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Blueprint manufacture | Textile

Keywords: Blueprint, pap, indiga

Blueprint manufacture

Title: Blueprint manufacture
Category: Textile
Country: Slovakia
Period: XX Century
Provided by: Comenius
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The history of origin in Slovakia dates back to the 18th century, especially in areas around Orava and Spiš, where the cloth was used and the main production material was canvas.

Blueprint has become an important part of the folk clothing. The fabric used, did not have to be wash frequently and it was not costly, because the print on it was cheap.

The blueprint dyeing technique was applied mainly to the canvas, but other substances were used later, e.g. cotton. The patterns on the fabric were hand painted, but later a wooden or metal stamp was used.

Firstly, the canvas was boiled in water, where calcium hydroxide and soda were added. Later, the cloth was washed in sulfuric acid diluted with water and rinsed in running water. After drying, starching and calendaring, the canvas was ready to print patterns and for colouring. A cover blend, called pap, was used for suppressing, which was applied to the blueprint form. The mentioned form was soaked in a container of pap and then applied to the canvas. After the cover blend had dried, the canvas in parallel folds was hung on an iron structure and immersed for 20-30 minutes into a cold colouring mixture. The basic component in it was indigo. The whole canvas was colored, except for the places where pap was put, which indigo did not accept. The soaking process was repeated several times, because then the colour was darker. After staining, the fabric was placed in a weak sulfuric acid solution to remove the pap and a white pattern formed on a dark blue background.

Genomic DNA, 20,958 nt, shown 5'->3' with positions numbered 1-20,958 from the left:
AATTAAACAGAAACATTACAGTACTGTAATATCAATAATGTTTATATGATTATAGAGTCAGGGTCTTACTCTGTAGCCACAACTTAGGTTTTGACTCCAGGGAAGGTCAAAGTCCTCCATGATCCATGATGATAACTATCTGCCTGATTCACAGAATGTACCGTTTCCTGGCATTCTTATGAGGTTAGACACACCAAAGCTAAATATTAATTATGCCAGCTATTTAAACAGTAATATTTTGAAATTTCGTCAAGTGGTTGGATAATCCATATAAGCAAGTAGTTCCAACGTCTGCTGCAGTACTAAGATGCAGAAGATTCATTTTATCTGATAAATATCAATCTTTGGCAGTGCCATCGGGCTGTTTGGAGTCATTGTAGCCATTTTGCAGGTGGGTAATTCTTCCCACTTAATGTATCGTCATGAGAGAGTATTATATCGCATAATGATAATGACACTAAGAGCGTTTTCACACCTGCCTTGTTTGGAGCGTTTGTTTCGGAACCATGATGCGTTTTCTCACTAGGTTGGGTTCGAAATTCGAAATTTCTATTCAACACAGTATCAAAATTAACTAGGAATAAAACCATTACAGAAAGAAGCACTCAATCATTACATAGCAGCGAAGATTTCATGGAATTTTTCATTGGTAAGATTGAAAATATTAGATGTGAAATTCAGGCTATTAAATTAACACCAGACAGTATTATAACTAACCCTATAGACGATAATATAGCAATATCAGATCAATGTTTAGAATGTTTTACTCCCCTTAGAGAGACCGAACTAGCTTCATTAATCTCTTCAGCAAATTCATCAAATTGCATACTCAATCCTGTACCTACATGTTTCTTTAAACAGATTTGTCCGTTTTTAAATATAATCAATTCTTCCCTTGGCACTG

The use of blueprints was versatile, for example sewing skirts, making blankets, bedding, scarves, aprons, tablecloths, curtains and many more.